East side elevation.

At 178.5m long, this curvaceously-shaped ‘tent’ is sculpted in white PVC (roof), glass (walls) and ‘super’ clear ETFE (walls and roof) and underpinned by a geometric steel structure. Combining art and architecture, the form creates an exciting visual movement along Queens Wharf, an area primarily dedicated to receiving cruise ships and tourists. The design works within its elongated harbourside location and has already generated a persona of its own; you only have to mention The Cloud and everyone knows what and where you’re talking about.

Despite being the younger sibling of an architectural competition that was eventually aborted amid a great deal of contention, it is fortunate that the overall success of the project and of the rugby competition to which it was dedicated is what we are now left with. Following the competition, Jasmax and Fabric Structure Systems, who had earlier worked together on the Telecom Shed, had the foresight to approach the government directly with a proposal for a temporary tensile structure. The powers-that-be avidly embraced the idea and The Cloud was born from a redeveloped brief that required the building be built in one-and-a-half years, be temporary in nature and deployable elsewhere at a later date, to house the crowds visiting for the RWC, receive subsequent cruise seasons, and act as a government-led showcase for New Zealand innovation.

North elevation.

The result is a repetitive structure of 30 identical truss frames, with several ‘individual’ elements at each end, pre-fabricated to speed up construction and installation. The twisted form is created by randomly altering the lengths of the legs of the repetitive structure to build up the roof at varying intervals. The simplicity of the leg and truss structure creates a column-free rectilinear space, ideal for housing exhibitions and large audiences, and dividable into three separate event spaces, if required. As tensile fabrics don’t like to sit flat, by bowing the walls into the roof the fabric follows its natural contours. Transparent ETFE side walls ensure that the building touches very lightly on the wharf, creating its floating presence. The space is naturally ventilated and it seems to work well, maintaining a comfortable temperature.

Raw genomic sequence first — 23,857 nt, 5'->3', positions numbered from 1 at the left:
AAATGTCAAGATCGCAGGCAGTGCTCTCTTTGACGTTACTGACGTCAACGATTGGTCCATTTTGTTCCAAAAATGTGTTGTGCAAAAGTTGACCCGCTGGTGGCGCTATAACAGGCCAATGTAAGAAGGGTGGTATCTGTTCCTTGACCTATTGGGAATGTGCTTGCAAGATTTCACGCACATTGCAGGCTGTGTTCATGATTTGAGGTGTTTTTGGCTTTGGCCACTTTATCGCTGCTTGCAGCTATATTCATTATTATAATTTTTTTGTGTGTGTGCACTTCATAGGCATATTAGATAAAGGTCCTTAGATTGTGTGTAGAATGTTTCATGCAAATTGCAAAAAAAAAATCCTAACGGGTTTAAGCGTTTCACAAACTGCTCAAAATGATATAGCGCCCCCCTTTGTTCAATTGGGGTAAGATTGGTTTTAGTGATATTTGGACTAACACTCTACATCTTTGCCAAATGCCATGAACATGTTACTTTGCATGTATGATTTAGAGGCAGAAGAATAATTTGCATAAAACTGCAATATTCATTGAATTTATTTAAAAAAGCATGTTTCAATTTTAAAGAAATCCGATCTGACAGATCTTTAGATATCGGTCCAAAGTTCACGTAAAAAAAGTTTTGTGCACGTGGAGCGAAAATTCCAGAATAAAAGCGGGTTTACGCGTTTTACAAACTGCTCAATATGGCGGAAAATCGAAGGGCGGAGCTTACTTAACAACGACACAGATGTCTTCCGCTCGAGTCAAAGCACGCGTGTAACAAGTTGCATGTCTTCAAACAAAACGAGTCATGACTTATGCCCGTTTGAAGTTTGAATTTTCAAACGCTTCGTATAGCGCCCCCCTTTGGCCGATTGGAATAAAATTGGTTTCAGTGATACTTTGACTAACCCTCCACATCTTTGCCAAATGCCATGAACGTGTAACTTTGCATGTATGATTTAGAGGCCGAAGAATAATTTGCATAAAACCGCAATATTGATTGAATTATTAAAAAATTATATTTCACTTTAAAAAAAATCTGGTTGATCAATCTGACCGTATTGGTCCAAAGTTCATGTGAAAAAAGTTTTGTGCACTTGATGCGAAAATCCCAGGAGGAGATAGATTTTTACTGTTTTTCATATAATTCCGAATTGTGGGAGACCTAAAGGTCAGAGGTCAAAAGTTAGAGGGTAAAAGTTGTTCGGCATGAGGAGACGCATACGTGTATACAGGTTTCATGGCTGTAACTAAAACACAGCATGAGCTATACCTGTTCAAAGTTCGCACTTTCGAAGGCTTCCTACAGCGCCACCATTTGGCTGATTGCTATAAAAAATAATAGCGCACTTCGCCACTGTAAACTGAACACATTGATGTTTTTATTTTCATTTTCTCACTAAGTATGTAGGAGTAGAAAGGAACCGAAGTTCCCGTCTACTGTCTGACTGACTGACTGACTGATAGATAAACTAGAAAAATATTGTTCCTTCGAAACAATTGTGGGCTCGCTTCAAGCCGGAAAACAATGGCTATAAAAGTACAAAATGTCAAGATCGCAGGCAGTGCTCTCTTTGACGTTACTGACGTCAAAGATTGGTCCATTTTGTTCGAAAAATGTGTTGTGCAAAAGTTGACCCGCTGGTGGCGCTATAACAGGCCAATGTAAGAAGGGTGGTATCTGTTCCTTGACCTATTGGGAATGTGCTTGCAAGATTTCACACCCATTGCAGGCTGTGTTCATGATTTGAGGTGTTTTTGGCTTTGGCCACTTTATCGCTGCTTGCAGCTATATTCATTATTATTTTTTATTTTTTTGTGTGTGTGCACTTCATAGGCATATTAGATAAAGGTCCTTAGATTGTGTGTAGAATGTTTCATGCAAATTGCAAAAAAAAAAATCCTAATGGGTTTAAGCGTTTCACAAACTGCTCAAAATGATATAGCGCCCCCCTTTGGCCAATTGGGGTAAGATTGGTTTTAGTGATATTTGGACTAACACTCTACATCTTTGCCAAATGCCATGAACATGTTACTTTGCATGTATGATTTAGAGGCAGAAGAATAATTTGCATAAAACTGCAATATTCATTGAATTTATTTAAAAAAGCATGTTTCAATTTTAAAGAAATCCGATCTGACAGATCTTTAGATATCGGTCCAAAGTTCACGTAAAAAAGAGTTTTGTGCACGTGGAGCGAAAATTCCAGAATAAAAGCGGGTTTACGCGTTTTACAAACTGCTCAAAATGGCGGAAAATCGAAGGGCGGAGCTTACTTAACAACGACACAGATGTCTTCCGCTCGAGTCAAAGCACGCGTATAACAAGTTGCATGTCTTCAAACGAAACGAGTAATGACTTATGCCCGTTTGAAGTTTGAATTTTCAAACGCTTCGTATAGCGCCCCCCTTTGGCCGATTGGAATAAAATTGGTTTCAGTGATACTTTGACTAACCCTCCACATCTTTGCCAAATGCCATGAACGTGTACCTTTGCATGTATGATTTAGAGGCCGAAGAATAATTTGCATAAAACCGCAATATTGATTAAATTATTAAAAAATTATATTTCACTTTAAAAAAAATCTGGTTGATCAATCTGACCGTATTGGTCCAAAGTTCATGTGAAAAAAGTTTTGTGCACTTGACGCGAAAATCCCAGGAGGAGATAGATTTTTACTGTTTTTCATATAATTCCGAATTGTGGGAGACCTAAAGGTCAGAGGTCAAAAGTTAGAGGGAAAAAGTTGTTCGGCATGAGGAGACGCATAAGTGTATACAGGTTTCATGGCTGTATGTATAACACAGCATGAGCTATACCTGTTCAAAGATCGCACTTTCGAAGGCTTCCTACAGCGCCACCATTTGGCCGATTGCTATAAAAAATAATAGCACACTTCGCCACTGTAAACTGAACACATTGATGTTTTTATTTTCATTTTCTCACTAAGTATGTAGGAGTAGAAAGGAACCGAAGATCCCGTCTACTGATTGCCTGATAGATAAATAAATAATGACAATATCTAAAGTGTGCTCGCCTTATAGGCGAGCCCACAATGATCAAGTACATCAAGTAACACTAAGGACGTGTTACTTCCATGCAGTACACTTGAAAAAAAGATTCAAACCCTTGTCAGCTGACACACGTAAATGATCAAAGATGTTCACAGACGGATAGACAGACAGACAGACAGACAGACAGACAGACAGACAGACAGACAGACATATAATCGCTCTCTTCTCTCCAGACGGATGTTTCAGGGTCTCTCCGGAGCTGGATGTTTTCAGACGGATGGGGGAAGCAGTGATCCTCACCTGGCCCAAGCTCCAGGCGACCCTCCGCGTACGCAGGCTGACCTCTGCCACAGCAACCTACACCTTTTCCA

The day of my visit, I was greeted by a very full-on innovation fair inside The Cloud, haphazardly filled to the brim with signs, exhibits, people and screens, which to my mind (and probably the architects) did not do the architecture justice. While the 4,500m2 floor area is large by most standards, the minimal lightness of the form really needs to house a tidy, streamlined interior exhibition or a sea of people to truly show it off.